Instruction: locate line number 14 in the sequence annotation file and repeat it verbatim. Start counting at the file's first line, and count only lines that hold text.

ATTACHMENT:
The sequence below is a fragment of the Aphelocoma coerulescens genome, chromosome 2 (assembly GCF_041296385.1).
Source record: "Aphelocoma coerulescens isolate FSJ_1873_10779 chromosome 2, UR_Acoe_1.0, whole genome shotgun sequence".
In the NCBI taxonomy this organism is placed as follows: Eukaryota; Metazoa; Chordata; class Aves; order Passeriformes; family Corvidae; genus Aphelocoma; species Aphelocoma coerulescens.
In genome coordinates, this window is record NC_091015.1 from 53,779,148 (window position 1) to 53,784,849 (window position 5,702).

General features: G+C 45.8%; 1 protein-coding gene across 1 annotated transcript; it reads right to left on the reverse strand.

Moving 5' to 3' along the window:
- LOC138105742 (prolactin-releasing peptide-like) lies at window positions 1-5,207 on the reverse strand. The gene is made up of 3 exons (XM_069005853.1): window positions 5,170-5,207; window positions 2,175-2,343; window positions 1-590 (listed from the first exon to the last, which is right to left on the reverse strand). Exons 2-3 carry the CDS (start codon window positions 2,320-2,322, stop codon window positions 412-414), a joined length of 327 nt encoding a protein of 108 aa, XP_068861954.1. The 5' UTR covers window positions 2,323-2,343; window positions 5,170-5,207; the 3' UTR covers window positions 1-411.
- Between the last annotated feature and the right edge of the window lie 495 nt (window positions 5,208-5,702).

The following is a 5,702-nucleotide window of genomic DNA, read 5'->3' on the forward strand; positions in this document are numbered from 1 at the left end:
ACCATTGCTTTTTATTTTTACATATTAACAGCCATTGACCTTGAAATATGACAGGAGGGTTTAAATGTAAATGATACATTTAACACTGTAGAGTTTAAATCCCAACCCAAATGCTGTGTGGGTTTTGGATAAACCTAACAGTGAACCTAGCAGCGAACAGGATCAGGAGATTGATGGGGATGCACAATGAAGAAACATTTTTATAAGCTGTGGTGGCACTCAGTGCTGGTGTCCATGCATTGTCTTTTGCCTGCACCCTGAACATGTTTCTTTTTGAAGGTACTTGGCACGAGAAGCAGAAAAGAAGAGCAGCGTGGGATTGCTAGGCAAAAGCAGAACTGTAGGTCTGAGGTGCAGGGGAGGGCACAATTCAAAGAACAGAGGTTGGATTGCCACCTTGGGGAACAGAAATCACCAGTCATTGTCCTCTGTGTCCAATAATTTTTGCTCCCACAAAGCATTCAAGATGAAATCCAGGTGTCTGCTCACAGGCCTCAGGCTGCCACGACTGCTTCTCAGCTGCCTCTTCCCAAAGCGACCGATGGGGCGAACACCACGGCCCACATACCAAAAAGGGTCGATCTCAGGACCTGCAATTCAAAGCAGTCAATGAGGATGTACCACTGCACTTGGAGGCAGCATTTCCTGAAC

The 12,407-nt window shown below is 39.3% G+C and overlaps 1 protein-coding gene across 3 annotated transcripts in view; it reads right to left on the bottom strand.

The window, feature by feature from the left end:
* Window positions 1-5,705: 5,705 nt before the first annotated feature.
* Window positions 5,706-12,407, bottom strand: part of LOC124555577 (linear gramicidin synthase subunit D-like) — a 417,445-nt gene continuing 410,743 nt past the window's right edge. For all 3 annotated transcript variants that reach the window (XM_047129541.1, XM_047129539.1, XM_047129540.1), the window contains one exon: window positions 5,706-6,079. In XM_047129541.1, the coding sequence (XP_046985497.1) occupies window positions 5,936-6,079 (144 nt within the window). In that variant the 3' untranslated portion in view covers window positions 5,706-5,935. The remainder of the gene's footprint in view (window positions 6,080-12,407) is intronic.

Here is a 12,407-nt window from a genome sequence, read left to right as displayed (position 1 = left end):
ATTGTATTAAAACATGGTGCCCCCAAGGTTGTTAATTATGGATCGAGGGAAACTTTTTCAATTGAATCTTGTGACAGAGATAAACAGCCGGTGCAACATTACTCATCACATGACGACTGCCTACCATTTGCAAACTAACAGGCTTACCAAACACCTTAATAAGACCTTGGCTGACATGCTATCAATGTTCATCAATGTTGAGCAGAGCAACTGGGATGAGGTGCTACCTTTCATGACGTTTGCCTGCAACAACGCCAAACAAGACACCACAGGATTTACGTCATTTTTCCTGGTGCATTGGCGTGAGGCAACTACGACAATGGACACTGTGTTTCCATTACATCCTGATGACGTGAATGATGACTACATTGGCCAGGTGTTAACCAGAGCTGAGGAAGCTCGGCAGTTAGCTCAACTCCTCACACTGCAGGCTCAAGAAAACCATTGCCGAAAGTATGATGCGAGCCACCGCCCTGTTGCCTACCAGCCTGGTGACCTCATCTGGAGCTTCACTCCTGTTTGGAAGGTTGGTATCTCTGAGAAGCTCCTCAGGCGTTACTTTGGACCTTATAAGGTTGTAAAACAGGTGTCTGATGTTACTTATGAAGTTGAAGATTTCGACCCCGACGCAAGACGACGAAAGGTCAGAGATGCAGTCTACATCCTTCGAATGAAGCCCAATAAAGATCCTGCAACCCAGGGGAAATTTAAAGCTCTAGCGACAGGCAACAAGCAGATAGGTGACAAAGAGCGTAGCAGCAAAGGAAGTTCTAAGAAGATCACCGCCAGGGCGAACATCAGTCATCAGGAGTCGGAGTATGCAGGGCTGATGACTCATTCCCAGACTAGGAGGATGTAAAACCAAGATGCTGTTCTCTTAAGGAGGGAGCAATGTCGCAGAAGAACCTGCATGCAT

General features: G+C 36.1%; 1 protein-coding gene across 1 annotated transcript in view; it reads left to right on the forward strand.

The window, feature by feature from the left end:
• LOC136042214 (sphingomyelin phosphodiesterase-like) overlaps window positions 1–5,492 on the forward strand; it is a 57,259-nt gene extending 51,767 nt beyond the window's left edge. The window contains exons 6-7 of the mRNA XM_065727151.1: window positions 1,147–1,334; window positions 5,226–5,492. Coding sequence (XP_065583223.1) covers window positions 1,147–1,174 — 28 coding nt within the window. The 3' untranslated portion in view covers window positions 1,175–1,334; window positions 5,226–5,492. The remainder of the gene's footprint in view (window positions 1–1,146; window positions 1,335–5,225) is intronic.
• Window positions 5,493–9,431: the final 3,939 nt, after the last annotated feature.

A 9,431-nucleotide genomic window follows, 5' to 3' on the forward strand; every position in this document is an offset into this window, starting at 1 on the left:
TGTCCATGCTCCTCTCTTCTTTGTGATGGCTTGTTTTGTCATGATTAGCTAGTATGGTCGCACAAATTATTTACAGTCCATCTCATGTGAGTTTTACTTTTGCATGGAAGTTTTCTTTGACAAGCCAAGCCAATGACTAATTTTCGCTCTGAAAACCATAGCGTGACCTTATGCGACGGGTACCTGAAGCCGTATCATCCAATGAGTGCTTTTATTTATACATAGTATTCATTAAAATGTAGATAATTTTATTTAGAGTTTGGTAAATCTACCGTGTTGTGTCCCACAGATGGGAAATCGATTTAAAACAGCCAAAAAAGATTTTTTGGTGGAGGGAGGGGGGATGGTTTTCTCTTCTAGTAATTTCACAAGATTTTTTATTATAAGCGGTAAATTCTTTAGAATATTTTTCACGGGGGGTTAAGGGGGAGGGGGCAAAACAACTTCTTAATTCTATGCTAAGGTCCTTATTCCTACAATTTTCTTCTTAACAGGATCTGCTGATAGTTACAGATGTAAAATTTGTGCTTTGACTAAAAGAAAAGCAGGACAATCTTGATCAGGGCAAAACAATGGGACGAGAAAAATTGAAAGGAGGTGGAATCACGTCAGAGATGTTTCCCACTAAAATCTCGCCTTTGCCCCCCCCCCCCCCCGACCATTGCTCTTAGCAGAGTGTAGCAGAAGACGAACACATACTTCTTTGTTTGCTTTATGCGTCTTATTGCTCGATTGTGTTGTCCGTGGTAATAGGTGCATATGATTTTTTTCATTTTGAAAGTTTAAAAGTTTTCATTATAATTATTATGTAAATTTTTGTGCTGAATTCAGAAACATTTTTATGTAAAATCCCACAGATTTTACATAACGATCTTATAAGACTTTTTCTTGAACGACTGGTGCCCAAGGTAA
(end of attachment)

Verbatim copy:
* Window positions 5,706-12,407, bottom strand: part of LOC124555577 (linear gramicidin synthase subunit D-like) — a 417,445-nt gene continuing 410,743 nt past the window's right edge. For all 3 annotated transcript variants that reach the window (XM_047129541.1, XM_047129539.1, XM_047129540.1), the window contains one exon: window positions 5,706-6,079. In XM_047129541.1, the coding sequence (XP_046985497.1) occupies window positions 5,936-6,079 (144 nt within the window). In that variant the 3' untranslated portion in view covers window positions 5,706-5,935. The remainder of the gene's footprint in view (window positions 6,080-12,407) is intronic.